A New Universe for "Eurydice"
The Harvard Radcliffe Dramatic Club’s production of “Eurydice,” which opens today at the Loeb Ex at 7:30 p.m., finds its roots in the classical age, but is anything but ancient. The play, written by Sarah Ruhl and directed by Madeleine F. Bersin ’14, is meant to breathe new life into the old tale.
“It takes something that everyone is familiar with and puts a twist on it. It’s not what you expect,” Bersin says. “It’s kind of an American take on this in a big way…. There’s something very ‘at home’ about this version.”
This play reinvigorates the classic myth of “Eurydice” with a reimagined plotline and infuses it with themes that are relevant to a modern audience.
“A huge theme in this play is moving on or lacking the ability to move on,” says Bryan D. Kauder ’14, who plays Orpheus. “I think that literally every character in this show struggles with that, even the stones.”
Talking stones are just one new and bold aspect of the universe in which “Eurydice” takes place. The staging too is unusual; the entire play takes place in two distinct realms, an overworld and an underworld, both of which are visible on the stage. At times actors can be seen performing in both worlds, with the actions of the overworld occasionally spilling into the space below.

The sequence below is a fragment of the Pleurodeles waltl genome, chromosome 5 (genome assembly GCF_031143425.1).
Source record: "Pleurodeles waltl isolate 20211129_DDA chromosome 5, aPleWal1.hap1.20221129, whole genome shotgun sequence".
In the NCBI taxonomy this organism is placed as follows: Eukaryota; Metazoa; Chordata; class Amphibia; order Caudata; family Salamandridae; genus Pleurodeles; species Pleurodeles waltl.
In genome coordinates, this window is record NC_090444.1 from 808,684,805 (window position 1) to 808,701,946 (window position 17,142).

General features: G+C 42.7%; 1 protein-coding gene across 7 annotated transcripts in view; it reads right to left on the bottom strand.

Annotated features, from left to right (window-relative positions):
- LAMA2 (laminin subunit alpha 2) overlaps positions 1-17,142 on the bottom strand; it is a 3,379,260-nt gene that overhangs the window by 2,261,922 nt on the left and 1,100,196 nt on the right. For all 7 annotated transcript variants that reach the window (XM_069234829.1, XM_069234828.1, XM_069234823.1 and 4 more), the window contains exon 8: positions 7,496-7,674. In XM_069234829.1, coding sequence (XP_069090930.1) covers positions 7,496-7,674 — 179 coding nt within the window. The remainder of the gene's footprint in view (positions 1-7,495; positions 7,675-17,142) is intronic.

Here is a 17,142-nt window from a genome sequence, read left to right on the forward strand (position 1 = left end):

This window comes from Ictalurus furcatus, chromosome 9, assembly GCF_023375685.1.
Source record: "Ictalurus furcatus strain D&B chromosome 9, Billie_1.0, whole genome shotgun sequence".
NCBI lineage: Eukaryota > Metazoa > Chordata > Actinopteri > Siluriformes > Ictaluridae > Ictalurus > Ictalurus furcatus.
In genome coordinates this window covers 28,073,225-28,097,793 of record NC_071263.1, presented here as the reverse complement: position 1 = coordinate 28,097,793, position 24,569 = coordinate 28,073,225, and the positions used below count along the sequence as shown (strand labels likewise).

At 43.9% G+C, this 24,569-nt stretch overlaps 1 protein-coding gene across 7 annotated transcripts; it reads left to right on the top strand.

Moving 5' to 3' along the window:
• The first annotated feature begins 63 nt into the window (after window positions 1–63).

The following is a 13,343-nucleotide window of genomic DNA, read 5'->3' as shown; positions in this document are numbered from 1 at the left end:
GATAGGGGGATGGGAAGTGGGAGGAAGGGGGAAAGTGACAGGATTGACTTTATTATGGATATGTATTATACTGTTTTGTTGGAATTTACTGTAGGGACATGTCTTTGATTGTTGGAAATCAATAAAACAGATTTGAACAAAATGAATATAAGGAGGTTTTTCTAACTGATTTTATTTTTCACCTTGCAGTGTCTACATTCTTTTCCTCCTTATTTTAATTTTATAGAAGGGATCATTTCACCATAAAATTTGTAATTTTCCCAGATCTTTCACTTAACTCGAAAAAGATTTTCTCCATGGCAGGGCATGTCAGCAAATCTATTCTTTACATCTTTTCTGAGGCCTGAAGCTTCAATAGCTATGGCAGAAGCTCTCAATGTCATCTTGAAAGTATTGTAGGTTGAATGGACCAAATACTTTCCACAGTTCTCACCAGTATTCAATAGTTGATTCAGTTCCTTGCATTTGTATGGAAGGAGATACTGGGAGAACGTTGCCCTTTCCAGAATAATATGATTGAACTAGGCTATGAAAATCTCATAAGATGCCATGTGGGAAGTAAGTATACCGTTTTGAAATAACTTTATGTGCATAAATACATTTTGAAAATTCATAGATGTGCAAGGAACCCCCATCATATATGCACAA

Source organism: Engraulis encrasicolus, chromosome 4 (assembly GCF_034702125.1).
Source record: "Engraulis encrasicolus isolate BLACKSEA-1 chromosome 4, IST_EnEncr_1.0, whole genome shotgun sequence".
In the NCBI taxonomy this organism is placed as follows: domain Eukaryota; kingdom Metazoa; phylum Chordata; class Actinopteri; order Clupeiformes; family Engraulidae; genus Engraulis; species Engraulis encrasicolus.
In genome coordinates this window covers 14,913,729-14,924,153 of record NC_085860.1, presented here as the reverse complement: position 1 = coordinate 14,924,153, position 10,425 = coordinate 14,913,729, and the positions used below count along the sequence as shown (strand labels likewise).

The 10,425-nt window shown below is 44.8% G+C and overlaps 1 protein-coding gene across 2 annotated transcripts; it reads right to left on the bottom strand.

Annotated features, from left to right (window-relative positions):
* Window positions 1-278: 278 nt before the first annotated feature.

Regardless of audience expectations or reactions, Bersin maintains that “Eurydice” strays from its mythical origin, merging the serious subjects of identity and understanding with an atmosphere that invites the audience to laugh.
“It kind of speaks its own language,” says Bersin. “You come in here, and you’re going to come along for the ride.”